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Benjami Schwer's CROWN of EMARA is a 1-4 player game for players aged 12+ though I presume to assume that not many 12 year olds would put their phones or Tablets down long enough to play a boardgame against themselves, that's more for an older gamer (like me) or someone who wishes to familiarise themselves with the game mechanics and rules prior to playing with friends (like me). The artwork by Dennis Lohausen (known for a good number of other games) is perfect for the game, creating the look and atmosphere required of a medieval Township.

When we started playing we took little notice of the game's components, Brown shaped Logs were wood, Sheaf shaped pieces were Grain, etc etc. It wasn't until the back page (Rulesbook) credits did we read (and then the penny dropped) that these are indeed the same pieces from the same moulds as found in games by Hans im Glück, Lookout Games and Hall Games - these prestigious companies had allowed their pieces to be used. One can only think that this was to help Pegasus Spiele keep the production costs down and allow a great game onto store shelves at a price players would appreciate. As a game designer I often use pieces from old games to create my prototypes, as indeed do many other designers, but then the publishing company generally has the cost of creating specific pieces for the finished copy. Companies sharing components or allowing other companies access to them saves on production and thus makes so much sense, and in the end it is the game players who benefit the most. Let us hope we see more of this friendliness amongst publishers.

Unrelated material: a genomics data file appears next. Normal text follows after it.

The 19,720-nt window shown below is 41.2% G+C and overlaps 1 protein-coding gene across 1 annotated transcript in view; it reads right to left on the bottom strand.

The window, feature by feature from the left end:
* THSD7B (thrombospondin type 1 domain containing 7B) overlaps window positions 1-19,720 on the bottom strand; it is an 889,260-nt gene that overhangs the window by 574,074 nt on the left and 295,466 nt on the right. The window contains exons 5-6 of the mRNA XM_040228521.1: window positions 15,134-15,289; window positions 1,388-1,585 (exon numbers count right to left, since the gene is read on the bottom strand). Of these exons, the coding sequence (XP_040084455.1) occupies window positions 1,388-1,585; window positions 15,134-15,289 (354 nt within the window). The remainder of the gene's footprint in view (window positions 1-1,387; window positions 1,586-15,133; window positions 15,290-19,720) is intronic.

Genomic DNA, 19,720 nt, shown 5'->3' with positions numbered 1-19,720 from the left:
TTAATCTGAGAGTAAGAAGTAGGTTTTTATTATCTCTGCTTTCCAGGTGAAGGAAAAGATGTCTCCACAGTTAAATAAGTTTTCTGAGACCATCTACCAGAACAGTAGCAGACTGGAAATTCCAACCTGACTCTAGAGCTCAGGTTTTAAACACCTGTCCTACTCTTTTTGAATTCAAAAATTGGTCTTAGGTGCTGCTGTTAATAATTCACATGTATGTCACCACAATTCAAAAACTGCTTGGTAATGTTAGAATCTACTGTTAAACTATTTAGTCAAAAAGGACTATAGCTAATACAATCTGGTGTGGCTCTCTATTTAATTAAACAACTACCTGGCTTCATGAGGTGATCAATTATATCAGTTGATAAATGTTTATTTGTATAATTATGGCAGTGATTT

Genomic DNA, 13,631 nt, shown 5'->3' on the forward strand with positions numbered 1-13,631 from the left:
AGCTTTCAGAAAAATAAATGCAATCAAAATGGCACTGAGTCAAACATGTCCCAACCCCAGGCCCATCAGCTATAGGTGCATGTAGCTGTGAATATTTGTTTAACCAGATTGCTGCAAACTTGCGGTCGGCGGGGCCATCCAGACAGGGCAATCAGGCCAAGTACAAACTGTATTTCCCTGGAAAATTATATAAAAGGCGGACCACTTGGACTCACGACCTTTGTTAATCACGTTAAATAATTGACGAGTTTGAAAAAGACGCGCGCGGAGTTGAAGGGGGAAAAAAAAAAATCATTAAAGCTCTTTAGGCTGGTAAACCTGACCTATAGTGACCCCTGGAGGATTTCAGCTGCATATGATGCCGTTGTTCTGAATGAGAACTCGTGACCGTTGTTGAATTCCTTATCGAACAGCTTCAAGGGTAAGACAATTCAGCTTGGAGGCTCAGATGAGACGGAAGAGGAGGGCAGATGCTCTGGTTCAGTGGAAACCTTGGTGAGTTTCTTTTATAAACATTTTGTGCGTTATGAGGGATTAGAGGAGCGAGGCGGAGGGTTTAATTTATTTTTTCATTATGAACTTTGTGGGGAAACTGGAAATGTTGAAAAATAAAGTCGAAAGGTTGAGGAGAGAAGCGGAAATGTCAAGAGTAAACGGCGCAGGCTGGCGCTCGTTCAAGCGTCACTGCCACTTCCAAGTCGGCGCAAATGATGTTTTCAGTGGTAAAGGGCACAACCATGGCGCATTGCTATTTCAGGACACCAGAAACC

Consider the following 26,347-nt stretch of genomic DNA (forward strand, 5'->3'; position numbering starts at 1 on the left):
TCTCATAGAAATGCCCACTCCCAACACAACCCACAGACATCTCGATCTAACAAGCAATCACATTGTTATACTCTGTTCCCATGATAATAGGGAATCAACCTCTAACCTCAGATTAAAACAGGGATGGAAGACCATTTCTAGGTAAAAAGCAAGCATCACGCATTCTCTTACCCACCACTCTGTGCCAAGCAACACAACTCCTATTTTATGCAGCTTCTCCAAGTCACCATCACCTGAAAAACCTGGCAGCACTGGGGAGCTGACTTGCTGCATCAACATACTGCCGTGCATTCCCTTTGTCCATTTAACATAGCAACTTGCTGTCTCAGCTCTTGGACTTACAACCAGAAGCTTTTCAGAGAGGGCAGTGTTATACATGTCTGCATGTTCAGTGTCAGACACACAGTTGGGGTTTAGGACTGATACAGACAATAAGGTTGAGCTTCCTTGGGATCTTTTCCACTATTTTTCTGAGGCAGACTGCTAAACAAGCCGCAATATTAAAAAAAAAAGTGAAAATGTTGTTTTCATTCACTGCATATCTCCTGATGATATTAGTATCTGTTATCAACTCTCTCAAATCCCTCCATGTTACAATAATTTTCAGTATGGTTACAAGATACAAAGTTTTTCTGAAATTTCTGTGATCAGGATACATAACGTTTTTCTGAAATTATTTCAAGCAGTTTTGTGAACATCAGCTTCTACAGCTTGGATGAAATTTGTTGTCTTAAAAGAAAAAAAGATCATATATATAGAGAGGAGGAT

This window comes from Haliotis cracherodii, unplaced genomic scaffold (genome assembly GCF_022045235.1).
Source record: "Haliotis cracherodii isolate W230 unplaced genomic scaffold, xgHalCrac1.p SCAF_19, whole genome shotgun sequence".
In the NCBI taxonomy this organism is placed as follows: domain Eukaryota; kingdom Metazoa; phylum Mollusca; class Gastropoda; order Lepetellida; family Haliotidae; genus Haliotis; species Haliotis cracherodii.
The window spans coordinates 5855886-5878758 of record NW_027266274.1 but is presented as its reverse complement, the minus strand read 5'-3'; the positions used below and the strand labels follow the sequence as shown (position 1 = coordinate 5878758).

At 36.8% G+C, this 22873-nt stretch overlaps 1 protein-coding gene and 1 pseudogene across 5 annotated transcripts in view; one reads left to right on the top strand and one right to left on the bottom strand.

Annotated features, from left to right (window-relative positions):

The two boards are each made of 4 diamond shapes, all 8 pieces being double side printed. When slid together so that the 'pointy' ends meet each 4 pieces make a City board and a Countryside board that are placed next to, but not touching, each other, placing the Nobility Board and the Scoring Track Board within easy viewing of all players - anyone, on request, can move the markers on the Score Track (they're not heavy!). The flip-sides of the City/Country boards are of a much lighter and less complex (I call a board like the main side 'busy') colour and detail. Using these takes away the beauty of the visual aspect but easily clarifies the specific action spaces.  There is a rarity in the rules book which is, apart from small changes during setup, the rules remain the same no matter how many players are involved and that includes solo play.